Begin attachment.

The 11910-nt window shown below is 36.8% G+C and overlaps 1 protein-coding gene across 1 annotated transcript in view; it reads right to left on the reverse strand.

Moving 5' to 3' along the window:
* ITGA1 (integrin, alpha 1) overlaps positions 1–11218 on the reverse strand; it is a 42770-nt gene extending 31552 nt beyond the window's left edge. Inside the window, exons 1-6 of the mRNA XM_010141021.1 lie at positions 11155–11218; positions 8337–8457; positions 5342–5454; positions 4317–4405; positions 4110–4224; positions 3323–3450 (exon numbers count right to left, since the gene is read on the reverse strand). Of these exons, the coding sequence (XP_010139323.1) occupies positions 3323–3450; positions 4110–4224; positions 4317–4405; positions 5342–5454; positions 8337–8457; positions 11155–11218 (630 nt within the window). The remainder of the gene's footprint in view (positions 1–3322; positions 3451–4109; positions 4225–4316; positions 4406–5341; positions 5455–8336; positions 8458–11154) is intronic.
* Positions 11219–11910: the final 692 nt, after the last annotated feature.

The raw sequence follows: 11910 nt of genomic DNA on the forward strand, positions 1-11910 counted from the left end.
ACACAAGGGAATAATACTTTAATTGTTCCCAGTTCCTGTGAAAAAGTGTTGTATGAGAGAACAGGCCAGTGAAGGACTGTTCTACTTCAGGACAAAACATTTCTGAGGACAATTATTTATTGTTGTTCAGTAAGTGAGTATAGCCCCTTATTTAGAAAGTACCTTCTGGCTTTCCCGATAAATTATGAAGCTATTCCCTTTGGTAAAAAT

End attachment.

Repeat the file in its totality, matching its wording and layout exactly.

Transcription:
The 11910-nt window shown below is 36.8% G+C and overlaps 1 protein-coding gene across 1 annotated transcript in view; it reads right to left on the reverse strand.

Moving 5' to 3' along the window:
* ITGA1 (integrin, alpha 1) overlaps positions 1–11218 on the reverse strand; it is a 42770-nt gene extending 31552 nt beyond the window's left edge. Inside the window, exons 1-6 of the mRNA XM_010141021.1 lie at positions 11155–11218; positions 8337–8457; positions 5342–5454; positions 4317–4405; positions 4110–4224; positions 3323–3450 (exon numbers count right to left, since the gene is read on the reverse strand). Of these exons, the coding sequence (XP_010139323.1) occupies positions 3323–3450; positions 4110–4224; positions 4317–4405; positions 5342–5454; positions 8337–8457; positions 11155–11218 (630 nt within the window). The remainder of the gene's footprint in view (positions 1–3322; positions 3451–4109; positions 4225–4316; positions 4406–5341; positions 5455–8336; positions 8458–11154) is intronic.
* Positions 11219–11910: the final 692 nt, after the last annotated feature.

The raw sequence follows: 11910 nt of genomic DNA on the forward strand, positions 1-11910 counted from the left end.
ACACAAGGGAATAATACTTTAATTGTTCCCAGTTCCTGTGAAAAAGTGTTGTATGAGAGAACAGGCCAGTGAAGGACTGTTCTACTTCAGGACAAAACATTTCTGAGGACAATTATTTATTGTTGTTCAGTAAGTGAGTATAGCCCCTTATTTAGAAAGTACCTTCTGGCTTTCCCGATAAATTATGAAGCTATTCCCTTTGGTAAAAAT